By EDWARD B. FISKE
When future engineers think about likely places to study in the U.S., the first names that usually come to mind are traditional powerhouses such as California Institute of Technology and the Massachusetts Institute of Technology. Next come top technical schools like Carnegie Mellon University, Georgia Institute of Technology and Rensselaer Polytechnic Institute.
But there is another category of U.S. schools that budding aeronautical, chemical, electrical and other engineers would do well to consider: colleges and universities that offer engineering instruction as part of a broader liberal-arts curriculum.
If you think about it, this approach makes sense. Engineering is the point where science and the humanities meet head on. For example, there’s no such thing as a “perfect bridge.” There may be a “best bridge” if those designing it can agree on how to weigh factors such as expense, aesthetics and durability. But these are value judgments for which there are no mathematical formulas. To succeed in today’s global society, engineers need to be just as adept at dealing with values as they are at manipulating computer algorithms.
Dozens of high-quality schools embed engineering programs within a liberal-arts curriculum — offering students the best of both worlds. Two Ivy League institutions, Dartmouth and Princeton, are on this list. Here are eight others to consider. For more details on each, check out the Fiske Guide to Colleges.*
With 3,500 undergraduates (and hardly any graduate students to soak up professors’ attention), Bucknell is larger than many of the liberal-arts colleges with which it competes for students. Its rural central Pennsylvania campus is one of the most beautiful anywhere. Some of its Greek Revival structures date from the 19th century, while others are quite modern — including the $8 million engineering building. Much of the social life revolves around fraternities and sororities.
Engineering student Marjorie Chee looks at plans for Union College's Baja Car. (Photo: Union College)
Harvey Mudd College
With 800 students, Harvey Mudd may be the finest institution that few people outside the science and engineering world have ever heard of. It rivals nearby Caltech for sheer brainpower and tops it in access to outstanding faculty. As a member of the five-college Claremont Colleges consortium, HMC offers more exposure to the liberal arts than most technology-oriented schools. It produces more Ph.D.s per capita than any other school.
This liberal-arts college with 2,400 students is a national leader in undergraduate faculty-mentored research. Along with engineering, strong programs include economics, government and psychology, as well as a new Center for Innovation, Design, Entrepreneurship and Leadership. Lafayette is situated on a stately hill within striking distance of both New York City and Philadelphia.
Built on the powerful combination of business and engineering, Lehigh mixes the academic resources of a large research university with the collegial atmosphere of a much smaller institution. With more than 200 study abroad options, Lehigh specializes in preparing its 4,800 undergraduates for the global job market. The hillside campus, located in a once-great steel town, means that students get plenty of exercise.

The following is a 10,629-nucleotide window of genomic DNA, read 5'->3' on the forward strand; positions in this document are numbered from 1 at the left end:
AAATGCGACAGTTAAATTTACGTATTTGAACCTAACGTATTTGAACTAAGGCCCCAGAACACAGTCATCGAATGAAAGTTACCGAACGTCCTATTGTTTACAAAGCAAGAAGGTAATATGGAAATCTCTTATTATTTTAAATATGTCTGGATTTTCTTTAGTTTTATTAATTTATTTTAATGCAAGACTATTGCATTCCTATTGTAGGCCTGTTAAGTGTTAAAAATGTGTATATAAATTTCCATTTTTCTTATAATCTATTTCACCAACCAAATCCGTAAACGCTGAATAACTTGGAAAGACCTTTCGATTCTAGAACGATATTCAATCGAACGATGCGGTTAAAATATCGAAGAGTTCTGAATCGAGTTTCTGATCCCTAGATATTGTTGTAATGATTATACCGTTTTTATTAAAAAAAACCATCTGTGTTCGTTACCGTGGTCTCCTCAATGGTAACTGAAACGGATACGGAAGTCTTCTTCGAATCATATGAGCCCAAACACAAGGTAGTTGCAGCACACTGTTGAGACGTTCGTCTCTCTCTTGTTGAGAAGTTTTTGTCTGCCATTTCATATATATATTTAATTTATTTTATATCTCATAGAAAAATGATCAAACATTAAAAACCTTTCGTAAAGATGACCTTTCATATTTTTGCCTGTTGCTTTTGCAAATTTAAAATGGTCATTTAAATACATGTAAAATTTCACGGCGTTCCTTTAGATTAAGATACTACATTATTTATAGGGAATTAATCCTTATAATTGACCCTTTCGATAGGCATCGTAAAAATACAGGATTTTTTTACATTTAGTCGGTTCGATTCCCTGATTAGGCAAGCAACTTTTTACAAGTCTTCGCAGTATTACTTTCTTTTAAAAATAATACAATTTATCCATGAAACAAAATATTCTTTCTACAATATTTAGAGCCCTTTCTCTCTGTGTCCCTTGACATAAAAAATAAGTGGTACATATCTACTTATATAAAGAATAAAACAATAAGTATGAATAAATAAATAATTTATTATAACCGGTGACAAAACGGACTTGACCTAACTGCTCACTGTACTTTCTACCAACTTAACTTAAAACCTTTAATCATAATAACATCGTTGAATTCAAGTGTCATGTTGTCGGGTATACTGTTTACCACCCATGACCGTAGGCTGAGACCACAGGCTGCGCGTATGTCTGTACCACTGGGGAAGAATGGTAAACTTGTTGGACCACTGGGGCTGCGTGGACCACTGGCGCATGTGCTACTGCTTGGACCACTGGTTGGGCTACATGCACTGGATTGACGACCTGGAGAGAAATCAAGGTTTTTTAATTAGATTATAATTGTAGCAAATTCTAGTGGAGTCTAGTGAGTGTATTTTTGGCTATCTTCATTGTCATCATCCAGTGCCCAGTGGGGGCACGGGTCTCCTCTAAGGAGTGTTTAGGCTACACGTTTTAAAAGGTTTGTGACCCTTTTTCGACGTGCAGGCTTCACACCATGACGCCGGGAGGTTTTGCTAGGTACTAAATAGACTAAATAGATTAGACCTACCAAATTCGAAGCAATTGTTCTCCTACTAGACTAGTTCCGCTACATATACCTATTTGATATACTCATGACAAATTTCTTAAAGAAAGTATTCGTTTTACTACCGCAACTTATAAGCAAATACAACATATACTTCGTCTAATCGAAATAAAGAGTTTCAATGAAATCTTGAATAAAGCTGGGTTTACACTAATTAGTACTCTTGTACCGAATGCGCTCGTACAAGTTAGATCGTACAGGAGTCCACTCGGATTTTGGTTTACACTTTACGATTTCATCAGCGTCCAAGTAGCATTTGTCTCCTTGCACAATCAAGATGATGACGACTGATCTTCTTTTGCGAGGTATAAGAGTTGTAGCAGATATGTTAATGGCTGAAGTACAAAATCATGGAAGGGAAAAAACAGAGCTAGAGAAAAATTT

Rice University in Houston, Texas, one of the few elite colleges that strive to keep tuition relatively affordable. (Rice University)
With 3,800 undergraduates, Rice is smaller than one might think given its huge national reputation. It is one of the few elite private colleges that strive to keep tuition relatively affordable. Located only 3 miles from downtown Houston, Rice has a full range of academic offerings but is particularly strong in engineering, architecture and music. In lieu of fraternities and sororities, Rice has a residential college system. Freshman are randomly assigned to a house of about 225 students and remain affiliated with it all four years.
The first top women’s college to offer engineering, Smith is strongly committed both to its liberal-arts mission and placing women at the forefront of science and technology. With 2,500 undergraduates, it occupies a garden-filled oasis in a small city known for its freewheeling, funky culture. Smith engineers are among the most highly sought graduates of any U.S. school.
Often described as a miniature version of an Ivy League school, Swarthmore is an intellectually intense undergraduate school that sits on a leafy campus 11 miles outside of Philadelphia. The 1,500 “Swatties” tend to be passionate about whatever they do, whether it’s academics, the arts, athletics or social activism. Faculty members are quick to engage students in research projects.
Schenectady, New York
Equally divided between engineering and the liberal arts, Union, founded in 1795, is one of the oldest colleges in the country. Its 2,200 students live and work on a 100-acre campus on a hill overlooking Schenectady, an early center of the 19th-century Industrial Revolution. The town is less than exciting, but there are outdoor getaways to be found in all directions. Interdisciplinary programs are the norm.
Edward B. Fiske is the author of Fiske Guide to Colleges.
* College descriptions adapted from Fiske Guide to Colleges 2016, © 2015 FGC Associates, LLC. Used by permission of Sourcebooks. Fiske Guide to Colleges is available on Amazon China and as an online program at www.collegecountdown.com/store.